Jones could not be enticed and writes in his diary: ÒWas man not a free agent with a Ôright to worship God according to the dictates of his own conscience?Õ Did not the kingÕs laws grant all his subjects the liberty Ôto worship God as they felt it their dutyÉ If a man thought it right to retire to the woods to pray, who had a right to prevent him?Õ Ó

Later, Sir John Colborne replaced Maitland and was somewhat more sympathetic to the Methodist cause. He was impressed by the social transformation he saw at the Credit River village. At the same time, he was leery of American Methodists and wanted to replace them with religious teachers from England. An attempt was made to recruit British Wesleyans to Upper Canada. Sir John tried to duplicate the Credit River settlement in other parts of the province. Despite promises to leave Methodist converts alone, he employed Anglican clergy to teach at new settlements near Lake Simcoe. Without native assistants, however, the plan failed.

The governmentÕs plan to promote the Church of England confused the natives. As Egerton Ryerson wrote, Òthe first Mississauga converts Ôsupposed that there was but one kind or denomination of Christians.Õ Ó The Indian Affairs agents spoke about and promoted Òthe KingÕs religion.Ó The natives also learned of the ÒFrench religionÓ or Roman Catholicism. This turned out to be more of a threat to Jones than anything he had faced before.

During the French regime, the Jesuits had worked among Algonquin peoples throughout the Great Lakes area. With the British conquest, they left the area and moved to present-day Quebec. There the mission was run by Sulpicians in Montreal and continued to attract natives from Upper Canada. One of their early converts was Jean-Baptiste Assiginack or ÔBlackbird.Õ He became a catalyst for a Roman Catholic resurgence in the Upper Lakes area. Blackbird was appointed missionary by the local priest and was effective in teaching in his native language. He worked tirelessly and Òpreached to his people and taught them how to pray to God and to the Virgin Mary and all the saints and angels in heaven.Ó Jones had opportunity to hear him in 1830 and was impressed with his oratory skills. Blackbird moved down from Penetanguishene to the Lake Simcoe area in 1832 where he exercised great influence.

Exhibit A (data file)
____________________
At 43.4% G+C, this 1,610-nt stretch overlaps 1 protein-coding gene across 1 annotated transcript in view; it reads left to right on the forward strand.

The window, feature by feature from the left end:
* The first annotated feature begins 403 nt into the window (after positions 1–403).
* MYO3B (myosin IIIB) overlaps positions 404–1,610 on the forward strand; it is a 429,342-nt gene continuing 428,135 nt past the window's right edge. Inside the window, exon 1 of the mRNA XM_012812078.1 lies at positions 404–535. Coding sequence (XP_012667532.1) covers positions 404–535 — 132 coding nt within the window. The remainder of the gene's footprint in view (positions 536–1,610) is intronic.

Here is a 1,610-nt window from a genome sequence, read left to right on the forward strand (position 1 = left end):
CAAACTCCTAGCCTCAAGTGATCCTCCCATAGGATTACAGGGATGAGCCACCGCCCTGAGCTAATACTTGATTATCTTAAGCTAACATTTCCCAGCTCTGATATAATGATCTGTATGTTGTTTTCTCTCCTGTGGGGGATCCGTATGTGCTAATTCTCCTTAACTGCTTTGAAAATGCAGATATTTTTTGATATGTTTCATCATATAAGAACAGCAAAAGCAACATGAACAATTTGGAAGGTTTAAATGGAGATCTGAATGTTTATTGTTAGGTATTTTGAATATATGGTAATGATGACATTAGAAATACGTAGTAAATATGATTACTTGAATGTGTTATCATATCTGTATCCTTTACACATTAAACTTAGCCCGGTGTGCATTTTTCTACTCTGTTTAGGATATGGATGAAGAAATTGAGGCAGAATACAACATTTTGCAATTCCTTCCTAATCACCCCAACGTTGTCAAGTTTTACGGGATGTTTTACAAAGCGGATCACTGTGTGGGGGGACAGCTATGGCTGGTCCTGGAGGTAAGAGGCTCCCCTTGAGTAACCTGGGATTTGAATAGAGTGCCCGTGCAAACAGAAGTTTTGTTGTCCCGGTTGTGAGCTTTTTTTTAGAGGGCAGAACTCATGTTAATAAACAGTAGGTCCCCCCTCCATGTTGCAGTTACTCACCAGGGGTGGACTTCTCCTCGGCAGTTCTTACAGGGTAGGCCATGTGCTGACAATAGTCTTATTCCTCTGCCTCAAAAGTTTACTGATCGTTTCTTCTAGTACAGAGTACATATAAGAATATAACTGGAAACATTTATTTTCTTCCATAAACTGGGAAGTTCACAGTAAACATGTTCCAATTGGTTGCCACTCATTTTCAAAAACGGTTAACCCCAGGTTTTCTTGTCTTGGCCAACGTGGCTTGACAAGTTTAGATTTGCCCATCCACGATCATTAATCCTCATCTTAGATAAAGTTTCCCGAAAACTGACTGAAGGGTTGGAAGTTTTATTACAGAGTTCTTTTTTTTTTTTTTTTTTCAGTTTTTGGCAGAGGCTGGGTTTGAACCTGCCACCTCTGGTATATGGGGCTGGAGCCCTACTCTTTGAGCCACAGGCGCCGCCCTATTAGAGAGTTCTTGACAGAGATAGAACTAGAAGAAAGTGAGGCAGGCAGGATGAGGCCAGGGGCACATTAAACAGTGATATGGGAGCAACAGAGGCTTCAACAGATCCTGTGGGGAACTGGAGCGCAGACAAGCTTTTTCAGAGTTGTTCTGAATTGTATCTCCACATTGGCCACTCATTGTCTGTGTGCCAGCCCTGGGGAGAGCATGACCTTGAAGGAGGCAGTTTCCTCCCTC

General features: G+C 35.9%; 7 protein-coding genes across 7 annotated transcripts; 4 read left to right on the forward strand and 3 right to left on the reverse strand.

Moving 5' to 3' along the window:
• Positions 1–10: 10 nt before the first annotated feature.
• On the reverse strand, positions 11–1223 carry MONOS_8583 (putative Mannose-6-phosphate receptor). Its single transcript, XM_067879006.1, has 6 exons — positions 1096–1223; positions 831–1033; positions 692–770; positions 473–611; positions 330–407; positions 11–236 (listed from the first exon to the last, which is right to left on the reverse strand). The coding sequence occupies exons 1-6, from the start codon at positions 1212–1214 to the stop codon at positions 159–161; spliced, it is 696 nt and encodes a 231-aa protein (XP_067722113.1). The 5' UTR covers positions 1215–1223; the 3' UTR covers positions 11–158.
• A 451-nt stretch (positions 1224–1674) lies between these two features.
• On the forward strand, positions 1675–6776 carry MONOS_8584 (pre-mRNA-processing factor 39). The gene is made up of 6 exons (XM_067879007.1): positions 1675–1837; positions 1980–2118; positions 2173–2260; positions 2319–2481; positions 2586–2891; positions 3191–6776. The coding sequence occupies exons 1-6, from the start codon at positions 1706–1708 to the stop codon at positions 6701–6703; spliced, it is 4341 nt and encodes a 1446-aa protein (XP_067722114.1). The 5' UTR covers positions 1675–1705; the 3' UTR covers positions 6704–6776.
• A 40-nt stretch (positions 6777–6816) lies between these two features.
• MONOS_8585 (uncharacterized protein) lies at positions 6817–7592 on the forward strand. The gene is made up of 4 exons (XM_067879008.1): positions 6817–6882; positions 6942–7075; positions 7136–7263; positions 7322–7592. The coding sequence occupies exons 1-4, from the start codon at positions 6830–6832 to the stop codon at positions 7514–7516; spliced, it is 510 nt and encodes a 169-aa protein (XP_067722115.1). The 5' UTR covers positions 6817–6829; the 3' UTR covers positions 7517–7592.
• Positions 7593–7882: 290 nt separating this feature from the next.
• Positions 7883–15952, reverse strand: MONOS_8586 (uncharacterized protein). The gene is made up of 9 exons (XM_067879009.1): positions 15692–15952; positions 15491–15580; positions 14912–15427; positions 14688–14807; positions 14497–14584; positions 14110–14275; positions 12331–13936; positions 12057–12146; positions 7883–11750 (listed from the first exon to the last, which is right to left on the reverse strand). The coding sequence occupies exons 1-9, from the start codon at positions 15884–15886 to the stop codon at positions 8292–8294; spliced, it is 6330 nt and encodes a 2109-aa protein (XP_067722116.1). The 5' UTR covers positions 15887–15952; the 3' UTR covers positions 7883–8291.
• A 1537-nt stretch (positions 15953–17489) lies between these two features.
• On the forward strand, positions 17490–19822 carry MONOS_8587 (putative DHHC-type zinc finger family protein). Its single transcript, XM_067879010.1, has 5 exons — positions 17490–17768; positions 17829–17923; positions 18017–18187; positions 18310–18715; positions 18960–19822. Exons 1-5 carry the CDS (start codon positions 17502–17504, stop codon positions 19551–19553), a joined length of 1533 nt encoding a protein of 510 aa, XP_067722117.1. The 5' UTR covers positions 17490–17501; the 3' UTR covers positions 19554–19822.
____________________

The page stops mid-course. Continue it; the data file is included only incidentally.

JonesÕ Response
In view of such formidable opposition, Jones sought to strengthen the Methodist cause in southern Ontario. He traveled to New York City, where he spoke at the tenth anniversary of the Missionary Society. The tour proved to be successful and included speeches at Baltimore, Philadelphia and Boston. Overcoming his initial fear to speak to large white audiences, he pleaded for more missionaries.

During this time, Peter Jones was not only in the employ of the Methodists, but Rev. William Case, the first superintendent of Canada still supervised him closely. So much so, in fact, that Jones approached Case for permission to marry. By this time he was twenty-seven years old and had found a woman at the Credit River he wanted to marry. Case, however, thought that Jones was too valuable at this juncture for work among the natives and felt that he needed to be totally free to work among other people. Besides, finances for the mission were not the best and as there was no permanent fund to support native workers, he saw no way to allow this marriage to take place.

This financial crisis led the Canadian missionaries to look to England for funding. Case wanted to convert the natives of Upper Canada to Methodism. Part of his vision was to teach promising young converts so that they in turn could teach at native schools. They needed translators, teachers, interpreters and pastors. All of that required money and British Methodists annually collected fifteen times as much as their American counterparts. Church leaders in Canada decided there was only one thing to do: send a Canadian delegation to England to generate interest and funds for the work. Peter Jones was selected and on March 24, 1831, he accompanied Rev. George Ryerson, EgertonÕs brother. After a stopover in New York, they reached Liverpool on April 30.